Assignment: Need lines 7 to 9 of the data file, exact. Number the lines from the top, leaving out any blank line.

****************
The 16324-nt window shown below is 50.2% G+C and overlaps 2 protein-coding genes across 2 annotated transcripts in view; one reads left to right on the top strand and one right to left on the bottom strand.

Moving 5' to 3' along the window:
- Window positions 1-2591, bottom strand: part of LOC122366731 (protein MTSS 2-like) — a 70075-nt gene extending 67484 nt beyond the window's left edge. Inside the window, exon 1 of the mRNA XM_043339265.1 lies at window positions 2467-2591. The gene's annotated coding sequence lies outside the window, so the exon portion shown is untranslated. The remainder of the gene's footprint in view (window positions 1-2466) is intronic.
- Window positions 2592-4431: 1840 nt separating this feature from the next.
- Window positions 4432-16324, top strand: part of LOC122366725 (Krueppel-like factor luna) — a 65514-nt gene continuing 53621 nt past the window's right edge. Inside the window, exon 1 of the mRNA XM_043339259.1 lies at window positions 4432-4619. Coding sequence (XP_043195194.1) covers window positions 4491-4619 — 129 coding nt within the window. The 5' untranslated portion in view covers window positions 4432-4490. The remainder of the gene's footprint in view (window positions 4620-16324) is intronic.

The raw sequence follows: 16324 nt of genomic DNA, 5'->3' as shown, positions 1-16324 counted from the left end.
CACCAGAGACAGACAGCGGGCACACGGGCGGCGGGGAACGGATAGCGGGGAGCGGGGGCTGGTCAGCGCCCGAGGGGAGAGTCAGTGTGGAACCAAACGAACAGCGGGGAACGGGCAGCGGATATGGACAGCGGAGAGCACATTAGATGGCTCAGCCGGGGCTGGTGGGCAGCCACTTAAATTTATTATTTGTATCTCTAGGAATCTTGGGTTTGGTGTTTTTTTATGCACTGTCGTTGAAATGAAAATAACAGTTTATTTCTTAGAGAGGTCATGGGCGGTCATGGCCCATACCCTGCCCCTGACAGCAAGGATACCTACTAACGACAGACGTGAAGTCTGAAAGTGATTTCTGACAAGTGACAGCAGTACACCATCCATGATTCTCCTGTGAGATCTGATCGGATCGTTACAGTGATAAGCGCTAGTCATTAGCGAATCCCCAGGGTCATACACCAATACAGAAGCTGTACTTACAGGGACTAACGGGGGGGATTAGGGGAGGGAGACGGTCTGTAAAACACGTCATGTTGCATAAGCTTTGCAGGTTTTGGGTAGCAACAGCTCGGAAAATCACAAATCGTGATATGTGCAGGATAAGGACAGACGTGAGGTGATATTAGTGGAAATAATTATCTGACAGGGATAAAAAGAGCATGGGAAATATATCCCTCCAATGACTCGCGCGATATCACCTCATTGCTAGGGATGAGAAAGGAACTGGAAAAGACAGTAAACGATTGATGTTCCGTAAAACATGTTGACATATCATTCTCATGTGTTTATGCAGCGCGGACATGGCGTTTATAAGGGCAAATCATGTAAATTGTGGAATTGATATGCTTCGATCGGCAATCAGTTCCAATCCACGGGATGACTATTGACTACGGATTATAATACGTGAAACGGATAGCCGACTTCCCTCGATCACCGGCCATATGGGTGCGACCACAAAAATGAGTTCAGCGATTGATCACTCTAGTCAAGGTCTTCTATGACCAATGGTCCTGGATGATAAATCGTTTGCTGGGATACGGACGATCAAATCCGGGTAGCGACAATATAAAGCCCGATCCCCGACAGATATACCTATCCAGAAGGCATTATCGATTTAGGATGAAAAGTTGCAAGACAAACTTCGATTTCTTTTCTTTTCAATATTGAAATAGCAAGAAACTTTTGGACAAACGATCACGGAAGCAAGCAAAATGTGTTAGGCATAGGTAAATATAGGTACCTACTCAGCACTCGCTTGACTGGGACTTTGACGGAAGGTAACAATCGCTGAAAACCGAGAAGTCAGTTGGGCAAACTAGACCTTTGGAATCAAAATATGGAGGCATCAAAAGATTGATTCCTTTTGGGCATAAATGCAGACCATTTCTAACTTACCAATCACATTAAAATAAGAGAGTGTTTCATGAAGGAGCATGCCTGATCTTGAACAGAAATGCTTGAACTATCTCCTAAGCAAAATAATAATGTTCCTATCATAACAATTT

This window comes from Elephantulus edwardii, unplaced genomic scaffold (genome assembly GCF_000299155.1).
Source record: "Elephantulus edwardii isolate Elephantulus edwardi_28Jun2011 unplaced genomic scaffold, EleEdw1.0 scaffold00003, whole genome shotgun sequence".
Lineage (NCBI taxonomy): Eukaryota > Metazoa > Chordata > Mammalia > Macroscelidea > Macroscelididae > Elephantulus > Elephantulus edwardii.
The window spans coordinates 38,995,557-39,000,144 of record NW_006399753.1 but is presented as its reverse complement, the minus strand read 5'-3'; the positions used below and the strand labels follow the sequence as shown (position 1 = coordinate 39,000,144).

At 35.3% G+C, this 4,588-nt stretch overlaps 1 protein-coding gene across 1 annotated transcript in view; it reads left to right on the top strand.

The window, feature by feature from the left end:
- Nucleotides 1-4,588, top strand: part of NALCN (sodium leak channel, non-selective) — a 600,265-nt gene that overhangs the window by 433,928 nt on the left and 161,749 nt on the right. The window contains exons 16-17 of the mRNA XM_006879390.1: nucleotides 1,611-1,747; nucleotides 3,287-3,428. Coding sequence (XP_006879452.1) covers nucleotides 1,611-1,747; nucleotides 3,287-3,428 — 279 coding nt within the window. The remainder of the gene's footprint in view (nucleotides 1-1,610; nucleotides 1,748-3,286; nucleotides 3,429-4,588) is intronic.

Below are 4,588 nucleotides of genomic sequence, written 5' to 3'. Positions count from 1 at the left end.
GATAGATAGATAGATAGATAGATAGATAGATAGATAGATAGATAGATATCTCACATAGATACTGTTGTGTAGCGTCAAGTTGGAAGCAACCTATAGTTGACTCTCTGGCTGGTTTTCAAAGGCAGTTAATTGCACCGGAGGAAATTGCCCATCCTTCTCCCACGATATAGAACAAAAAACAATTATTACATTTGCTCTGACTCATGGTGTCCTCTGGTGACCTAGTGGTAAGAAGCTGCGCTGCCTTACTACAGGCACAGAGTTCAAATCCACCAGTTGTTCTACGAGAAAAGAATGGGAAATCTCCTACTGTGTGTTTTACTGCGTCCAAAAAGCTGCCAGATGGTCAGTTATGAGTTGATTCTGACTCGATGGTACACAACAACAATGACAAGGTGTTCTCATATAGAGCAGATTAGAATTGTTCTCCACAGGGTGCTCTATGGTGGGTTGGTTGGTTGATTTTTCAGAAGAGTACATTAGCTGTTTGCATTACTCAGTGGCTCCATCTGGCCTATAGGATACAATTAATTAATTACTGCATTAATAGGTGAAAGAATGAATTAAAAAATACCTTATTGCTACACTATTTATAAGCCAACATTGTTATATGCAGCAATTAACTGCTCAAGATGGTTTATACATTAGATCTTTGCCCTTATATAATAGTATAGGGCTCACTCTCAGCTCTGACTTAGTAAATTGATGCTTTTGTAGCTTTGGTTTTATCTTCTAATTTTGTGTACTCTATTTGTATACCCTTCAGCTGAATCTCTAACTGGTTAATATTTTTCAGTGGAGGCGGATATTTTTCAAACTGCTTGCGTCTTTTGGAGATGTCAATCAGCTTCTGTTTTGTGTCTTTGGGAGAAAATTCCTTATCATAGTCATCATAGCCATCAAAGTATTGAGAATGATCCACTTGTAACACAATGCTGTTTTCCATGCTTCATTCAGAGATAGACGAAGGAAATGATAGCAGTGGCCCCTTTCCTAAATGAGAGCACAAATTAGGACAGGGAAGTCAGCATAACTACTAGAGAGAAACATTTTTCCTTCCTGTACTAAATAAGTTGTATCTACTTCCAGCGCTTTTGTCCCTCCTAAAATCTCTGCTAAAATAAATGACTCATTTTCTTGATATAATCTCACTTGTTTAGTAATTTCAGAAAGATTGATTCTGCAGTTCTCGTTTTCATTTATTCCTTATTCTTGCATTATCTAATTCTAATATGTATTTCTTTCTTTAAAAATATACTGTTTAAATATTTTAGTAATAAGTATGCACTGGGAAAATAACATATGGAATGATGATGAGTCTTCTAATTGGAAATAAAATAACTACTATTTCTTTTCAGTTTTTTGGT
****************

CACCAGAGACAGACAGCGGGCACACGGGCGGCGGGGAACGGATAGCGGGGAGCGGGGGCTGGTCAGCGCCCGAGGGGAGAGTCAGTGTGGAACCAAACGAACAGCGGGGAACGGGCAGCGGATATGGACAGCGGAGAGCACATTAGATGGCTCAGCCGGGGCTGGTGGGCAGCCACTTAAATTTATTATTTGTATCTCTAGGAATCTTGGGTTTGGTGTTTTTTTATGCACTGTCGTTGAAATGAAAATAACAGTTTATTTCTTAGAGAGGTCATGGGCGGTCATGGCCCATACCCTGCCCCTGACAGCAAGGATACCTACTAACGACAGACGTGAAGTCTGAAAGTGATTTCTGACAAGTGACAGCAGTACACCATCCATGATTCTCCTGTGAGATCTGATCGGATCGTTACAGTGATAAGCGCTAGTCATTAGCGAATCCCCAGGGTCATACACCAATACAGAAGCTGTACTTACAGGGACTAACGGGGGGGATTAGGGGAGGGAGACGGTCTGTAAAACACGTCATGTTGCATAAGCTTTGCAGGTTTTGGGTAGCAACAGCTCGGAAAATCACAAATCGTGATATGTGCAGGATAAGGACAGACGTGAGGTGATATTAGTGGAAATAATTATCTGACAGGGATAAAAAGAGCATGGGAAATATATCCCTCCAATGACTCGCGCGATATCACCTCATTGCTAGGGATGAGAAAGGAACTGGAAAAGACAGTAAACGATTGATGTTCCGTAAAACATGTTGACATATCATTCTCATGTGTTTATGCAGCGCGGACATGGCGTTTATAAGGGCAAATCATGTAAATTGTGGAATTGATATGCTTCGATCGGCAATCAGTTCCAATCCACGGGATGACTATTGACTACGGATTATAATACGTGAAACGGATAGCCGACTTCCCTCGATCACCGGCCATATGGGTGCGACCACAAAAATGAGTTCAGCGATTGATCACTCTAGTCAAGGTCTTCTATGACCAATGGTCCTGGATGATAAATCGTTTGCTGGGATACGGACGATCAAATCCGGGTAGCGACAATATAAAGCCCGATCCCCGACAGATATACCTATCCAGAAGGCATTATCGATTTAGGATGAAAAGTTGCAAGACAAACTTCGATTTCTTTTCTTTTCAATATTGAAATAGCAAGAAACTTTTGGACAAACGATCACGGAAGCAAGCAAAATGTGTTAGGCATAGGTAAATATAGGTACCTACTCAGCACTCGCTTGACTGGGACTTTGACGGAAGGTAACAATCGCTGAAAACCGAGAAGTCAGTTGGGCAAACTAGACCTTTGGAATCAAAATATGGAGGCATCAAAAGATTGATTCCTTTTGGGCATAAATGCAGACCATTTCTAACTTACCAATCACATTAAAATAAGAGAGTGTTTCATGAAGGAGCATGCCTGATCTTGAACAGAAATGCTTGAACTATCTCCTAAGCAAAATAATAATGTTCCTATCATAACAATTT

This window comes from Elephantulus edwardii, unplaced genomic scaffold (genome assembly GCF_000299155.1).
Source record: "Elephantulus edwardii isolate Elephantulus edwardi_28Jun2011 unplaced genomic scaffold, EleEdw1.0 scaffold00003, whole genome shotgun sequence".